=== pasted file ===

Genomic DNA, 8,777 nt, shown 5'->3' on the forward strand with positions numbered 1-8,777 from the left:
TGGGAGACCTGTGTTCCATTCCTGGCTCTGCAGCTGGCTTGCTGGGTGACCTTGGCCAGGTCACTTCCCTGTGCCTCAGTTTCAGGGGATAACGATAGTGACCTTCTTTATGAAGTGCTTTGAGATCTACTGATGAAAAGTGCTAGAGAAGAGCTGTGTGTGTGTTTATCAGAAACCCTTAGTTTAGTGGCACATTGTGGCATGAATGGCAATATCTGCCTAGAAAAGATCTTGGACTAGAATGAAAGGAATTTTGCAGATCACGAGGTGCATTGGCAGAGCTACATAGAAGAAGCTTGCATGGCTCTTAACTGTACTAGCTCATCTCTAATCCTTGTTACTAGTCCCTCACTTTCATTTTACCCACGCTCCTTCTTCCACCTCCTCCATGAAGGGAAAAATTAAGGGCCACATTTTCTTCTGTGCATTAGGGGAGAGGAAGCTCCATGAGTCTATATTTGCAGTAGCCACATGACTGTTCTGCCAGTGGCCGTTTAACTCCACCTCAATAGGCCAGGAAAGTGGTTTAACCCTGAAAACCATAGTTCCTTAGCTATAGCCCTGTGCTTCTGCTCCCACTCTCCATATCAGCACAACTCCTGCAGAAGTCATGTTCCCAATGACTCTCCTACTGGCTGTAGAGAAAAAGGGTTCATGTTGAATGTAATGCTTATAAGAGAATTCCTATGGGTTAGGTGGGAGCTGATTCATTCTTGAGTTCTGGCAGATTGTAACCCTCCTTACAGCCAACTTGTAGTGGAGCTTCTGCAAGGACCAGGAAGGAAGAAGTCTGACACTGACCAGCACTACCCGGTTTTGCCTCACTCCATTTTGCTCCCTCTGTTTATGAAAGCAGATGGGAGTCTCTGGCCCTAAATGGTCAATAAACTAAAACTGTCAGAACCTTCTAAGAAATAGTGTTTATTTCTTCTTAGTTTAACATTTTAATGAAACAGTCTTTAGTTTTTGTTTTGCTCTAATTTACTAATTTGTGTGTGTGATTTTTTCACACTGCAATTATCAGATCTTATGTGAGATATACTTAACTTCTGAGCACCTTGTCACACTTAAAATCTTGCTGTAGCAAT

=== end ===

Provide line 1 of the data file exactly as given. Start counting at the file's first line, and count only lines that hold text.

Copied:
Genomic DNA, 8,777 nt, shown 5'->3' on the forward strand with positions numbered 1-8,777 from the left: